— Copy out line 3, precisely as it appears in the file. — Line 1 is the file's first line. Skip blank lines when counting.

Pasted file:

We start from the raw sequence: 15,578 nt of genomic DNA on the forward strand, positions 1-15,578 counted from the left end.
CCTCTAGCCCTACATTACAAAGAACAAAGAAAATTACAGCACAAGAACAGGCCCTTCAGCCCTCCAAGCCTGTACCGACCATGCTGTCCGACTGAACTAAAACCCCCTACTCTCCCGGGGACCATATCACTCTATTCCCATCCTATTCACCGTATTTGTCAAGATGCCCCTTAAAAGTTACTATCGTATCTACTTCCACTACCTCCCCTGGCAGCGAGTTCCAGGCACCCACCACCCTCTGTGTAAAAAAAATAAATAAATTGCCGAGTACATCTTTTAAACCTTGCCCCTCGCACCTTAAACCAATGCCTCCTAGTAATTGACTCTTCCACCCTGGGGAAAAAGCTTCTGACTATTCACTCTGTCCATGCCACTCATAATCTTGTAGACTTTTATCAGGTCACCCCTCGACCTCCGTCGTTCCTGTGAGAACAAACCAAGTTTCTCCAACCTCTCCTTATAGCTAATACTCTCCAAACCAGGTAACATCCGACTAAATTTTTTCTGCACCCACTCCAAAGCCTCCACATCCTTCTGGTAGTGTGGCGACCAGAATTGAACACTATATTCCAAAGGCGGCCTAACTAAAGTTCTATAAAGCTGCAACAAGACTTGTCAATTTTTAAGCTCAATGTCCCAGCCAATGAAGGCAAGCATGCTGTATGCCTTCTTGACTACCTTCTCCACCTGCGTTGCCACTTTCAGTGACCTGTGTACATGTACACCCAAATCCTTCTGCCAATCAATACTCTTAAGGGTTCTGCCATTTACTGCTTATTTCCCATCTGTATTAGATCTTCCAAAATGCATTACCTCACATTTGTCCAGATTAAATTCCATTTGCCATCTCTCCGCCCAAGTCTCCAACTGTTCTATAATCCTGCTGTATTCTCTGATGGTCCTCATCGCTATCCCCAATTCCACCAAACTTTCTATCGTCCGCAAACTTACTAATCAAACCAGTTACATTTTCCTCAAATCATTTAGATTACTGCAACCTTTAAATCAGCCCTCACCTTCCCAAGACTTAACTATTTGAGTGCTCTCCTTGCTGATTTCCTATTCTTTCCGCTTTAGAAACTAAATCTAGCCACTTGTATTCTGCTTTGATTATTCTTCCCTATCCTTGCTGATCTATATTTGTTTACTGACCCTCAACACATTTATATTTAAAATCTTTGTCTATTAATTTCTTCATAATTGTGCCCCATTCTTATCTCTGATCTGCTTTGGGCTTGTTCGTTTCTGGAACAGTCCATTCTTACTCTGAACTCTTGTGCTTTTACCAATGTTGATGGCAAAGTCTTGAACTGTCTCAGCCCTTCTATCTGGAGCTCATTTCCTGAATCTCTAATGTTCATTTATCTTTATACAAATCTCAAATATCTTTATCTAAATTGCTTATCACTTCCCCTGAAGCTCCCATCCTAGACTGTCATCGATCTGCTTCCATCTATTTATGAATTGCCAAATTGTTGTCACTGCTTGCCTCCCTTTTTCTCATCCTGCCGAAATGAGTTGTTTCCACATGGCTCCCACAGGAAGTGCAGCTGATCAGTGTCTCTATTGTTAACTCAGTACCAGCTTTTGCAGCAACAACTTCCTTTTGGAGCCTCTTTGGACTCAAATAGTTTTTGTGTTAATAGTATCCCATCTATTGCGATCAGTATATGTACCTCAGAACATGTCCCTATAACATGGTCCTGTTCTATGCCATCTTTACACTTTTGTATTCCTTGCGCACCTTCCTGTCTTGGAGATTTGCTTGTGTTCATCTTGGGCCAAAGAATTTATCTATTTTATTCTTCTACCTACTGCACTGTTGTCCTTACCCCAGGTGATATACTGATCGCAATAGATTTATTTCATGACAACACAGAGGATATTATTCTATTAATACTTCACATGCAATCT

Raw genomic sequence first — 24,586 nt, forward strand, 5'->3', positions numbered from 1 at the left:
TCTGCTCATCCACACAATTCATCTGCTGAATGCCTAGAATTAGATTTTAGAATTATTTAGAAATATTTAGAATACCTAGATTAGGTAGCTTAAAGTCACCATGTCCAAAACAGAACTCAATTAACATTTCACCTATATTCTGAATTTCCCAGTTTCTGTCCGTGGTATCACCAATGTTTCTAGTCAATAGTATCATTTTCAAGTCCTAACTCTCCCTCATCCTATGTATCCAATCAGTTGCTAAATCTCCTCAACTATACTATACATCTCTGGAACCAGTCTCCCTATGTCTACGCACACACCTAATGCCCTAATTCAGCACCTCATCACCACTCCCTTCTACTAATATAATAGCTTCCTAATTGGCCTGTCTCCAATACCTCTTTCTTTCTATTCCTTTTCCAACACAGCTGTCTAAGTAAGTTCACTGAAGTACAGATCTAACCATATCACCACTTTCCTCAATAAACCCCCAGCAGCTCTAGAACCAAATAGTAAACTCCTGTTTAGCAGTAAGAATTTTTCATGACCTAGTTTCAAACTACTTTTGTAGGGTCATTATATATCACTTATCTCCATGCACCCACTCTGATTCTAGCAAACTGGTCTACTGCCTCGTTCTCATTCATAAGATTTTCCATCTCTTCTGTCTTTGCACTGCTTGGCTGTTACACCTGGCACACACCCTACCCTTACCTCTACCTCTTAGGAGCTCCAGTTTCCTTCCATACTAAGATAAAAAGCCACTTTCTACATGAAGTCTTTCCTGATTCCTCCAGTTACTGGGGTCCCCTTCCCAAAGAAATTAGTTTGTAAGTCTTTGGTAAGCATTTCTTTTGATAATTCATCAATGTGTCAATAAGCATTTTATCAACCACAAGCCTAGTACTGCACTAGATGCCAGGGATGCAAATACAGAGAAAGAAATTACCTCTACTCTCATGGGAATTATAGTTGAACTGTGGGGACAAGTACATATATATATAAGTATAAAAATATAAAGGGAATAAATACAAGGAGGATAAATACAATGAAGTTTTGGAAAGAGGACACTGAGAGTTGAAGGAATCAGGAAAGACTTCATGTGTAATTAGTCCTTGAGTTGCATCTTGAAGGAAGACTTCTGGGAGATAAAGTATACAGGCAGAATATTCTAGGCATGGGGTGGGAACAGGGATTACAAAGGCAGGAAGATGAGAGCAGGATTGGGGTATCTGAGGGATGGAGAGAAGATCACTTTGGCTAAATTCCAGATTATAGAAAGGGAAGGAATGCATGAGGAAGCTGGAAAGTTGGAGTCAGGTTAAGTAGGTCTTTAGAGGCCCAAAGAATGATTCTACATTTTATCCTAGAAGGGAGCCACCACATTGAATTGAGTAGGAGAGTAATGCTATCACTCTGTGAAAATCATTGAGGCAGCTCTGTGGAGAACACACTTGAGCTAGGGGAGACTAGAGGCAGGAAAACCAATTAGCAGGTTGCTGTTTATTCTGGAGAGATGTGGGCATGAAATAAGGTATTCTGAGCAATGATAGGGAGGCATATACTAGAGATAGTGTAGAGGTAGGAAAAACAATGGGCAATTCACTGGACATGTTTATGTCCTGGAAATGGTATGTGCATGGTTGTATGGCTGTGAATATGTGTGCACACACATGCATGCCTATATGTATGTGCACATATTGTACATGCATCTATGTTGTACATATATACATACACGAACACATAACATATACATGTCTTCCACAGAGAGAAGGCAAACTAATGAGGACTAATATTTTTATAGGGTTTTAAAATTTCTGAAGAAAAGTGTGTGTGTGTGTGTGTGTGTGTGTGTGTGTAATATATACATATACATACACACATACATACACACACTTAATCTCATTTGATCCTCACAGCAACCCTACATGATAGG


Raw genomic sequence first — 24,586 nt, forward strand, 5'->3', positions numbered from 1 at the left: